The Indian government has also decided to continue the 50-year interest free loan to state governments for one more year to spur investment in infrastructure and to subsidise them for complementary policy actions, with a significantly enhanced outlay of Rs 1.3 lakh crore (US$ 16 billion).

Further, Infrastructure Finance Secretariat will be established to boost opportunities for private investment in various infrastructure sectors such as railways, roads, urban development, and power, benefiting all stakeholders involved in promoting greater private investment in these areas.

Higher infrastructure spending

India is likely to spend nearly Rs 143 lakh crore on infrastructure in seven fiscals through 2030, more than twice the amount of about Rs 67 lakh crore spent in the previous seven fiscals between 2017 and 2023, according to rating agency CRISIL. Out of this, Rs 36.6 lakh crore will be green investments, marking a 5x rise compared with fiscals 2017-2023, the rating agency said.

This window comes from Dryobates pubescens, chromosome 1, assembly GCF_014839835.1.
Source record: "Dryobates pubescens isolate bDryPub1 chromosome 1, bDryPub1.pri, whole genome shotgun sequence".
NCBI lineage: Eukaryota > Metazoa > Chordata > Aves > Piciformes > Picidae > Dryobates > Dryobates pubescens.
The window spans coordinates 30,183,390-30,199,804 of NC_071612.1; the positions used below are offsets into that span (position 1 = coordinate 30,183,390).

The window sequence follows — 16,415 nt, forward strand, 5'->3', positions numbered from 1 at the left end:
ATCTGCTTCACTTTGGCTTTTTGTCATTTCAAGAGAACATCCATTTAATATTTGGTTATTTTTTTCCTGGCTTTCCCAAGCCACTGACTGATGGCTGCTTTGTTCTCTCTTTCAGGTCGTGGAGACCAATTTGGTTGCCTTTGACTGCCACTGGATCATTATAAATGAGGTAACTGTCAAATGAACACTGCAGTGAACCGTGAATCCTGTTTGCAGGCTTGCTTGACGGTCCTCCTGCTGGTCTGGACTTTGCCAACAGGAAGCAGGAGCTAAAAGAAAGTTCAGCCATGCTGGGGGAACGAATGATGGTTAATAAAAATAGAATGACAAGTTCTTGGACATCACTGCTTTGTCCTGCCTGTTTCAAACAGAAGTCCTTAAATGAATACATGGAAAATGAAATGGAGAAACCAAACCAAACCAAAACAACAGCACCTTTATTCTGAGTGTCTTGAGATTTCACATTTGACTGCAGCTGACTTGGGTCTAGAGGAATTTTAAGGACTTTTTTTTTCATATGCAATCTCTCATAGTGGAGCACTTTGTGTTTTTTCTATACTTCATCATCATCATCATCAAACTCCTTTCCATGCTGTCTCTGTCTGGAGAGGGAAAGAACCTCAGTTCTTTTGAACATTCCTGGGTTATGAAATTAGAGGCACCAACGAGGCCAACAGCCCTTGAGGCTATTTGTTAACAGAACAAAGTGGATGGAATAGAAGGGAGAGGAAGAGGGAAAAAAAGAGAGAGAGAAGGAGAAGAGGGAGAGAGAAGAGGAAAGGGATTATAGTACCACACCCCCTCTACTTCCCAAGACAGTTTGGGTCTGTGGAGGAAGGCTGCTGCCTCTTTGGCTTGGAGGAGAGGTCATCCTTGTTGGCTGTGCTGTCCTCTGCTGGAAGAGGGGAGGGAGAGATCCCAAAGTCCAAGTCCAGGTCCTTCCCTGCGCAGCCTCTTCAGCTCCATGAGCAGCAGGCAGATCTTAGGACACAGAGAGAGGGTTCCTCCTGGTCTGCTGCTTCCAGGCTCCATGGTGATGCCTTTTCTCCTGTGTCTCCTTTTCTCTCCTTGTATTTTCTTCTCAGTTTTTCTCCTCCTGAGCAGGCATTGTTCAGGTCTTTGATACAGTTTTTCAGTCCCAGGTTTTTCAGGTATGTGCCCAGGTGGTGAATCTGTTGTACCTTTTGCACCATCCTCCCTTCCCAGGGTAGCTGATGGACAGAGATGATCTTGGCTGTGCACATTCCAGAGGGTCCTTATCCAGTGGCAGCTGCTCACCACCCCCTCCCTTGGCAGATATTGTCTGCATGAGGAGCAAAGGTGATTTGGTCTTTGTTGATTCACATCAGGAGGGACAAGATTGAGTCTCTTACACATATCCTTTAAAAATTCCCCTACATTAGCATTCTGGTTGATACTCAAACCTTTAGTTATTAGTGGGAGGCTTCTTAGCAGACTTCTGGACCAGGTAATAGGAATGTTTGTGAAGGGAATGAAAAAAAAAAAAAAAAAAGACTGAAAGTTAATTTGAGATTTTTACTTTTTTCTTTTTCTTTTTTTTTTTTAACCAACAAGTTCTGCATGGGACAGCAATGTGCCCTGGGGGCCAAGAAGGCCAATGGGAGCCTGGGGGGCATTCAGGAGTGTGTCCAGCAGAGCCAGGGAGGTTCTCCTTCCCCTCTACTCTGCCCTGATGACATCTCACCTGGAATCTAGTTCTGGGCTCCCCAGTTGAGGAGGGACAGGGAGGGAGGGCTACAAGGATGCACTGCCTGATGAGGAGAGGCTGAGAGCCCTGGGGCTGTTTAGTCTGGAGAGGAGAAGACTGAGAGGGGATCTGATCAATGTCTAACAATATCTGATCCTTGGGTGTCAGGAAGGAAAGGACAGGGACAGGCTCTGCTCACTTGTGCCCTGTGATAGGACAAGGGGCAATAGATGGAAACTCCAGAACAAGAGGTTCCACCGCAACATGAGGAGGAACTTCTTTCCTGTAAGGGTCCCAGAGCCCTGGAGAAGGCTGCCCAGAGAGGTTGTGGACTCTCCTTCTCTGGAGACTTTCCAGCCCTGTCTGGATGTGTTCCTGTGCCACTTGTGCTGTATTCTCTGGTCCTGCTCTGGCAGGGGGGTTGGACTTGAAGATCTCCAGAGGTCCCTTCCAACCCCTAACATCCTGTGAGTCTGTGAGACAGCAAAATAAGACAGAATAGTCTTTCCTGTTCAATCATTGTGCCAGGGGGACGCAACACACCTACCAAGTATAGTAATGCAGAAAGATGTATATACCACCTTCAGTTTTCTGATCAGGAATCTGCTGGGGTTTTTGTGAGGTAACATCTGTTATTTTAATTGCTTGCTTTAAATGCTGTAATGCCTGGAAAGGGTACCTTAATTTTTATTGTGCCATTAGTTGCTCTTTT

“India’s gross domestic product is expected to grow at an average 6.7% through fiscal 2031 to be the fastest-expanding large economy. Per capita income is seen rising from ~$2,500 now to ~$4,500 by fiscal 2031, creating a middle-income country. This growth will be underpinned by massive all-round infrastructure development, with sharp focus on integrating sustainability,” said Amish Mehta, Managing Director & CEO, CRISIL.

The rating agency stated that the next stage of infrastructure development is expected to witness rise in average project size and a substantial increase in mega-scale projects. Implementing suitable and consistent policy measures along with regulatory interventions, as well as a dedicated emphasis on prompt execution, will create win-win situation for diverse stakeholders and boost investments across various infrastructure sectors.

Sectors that will shape infrastructure development in future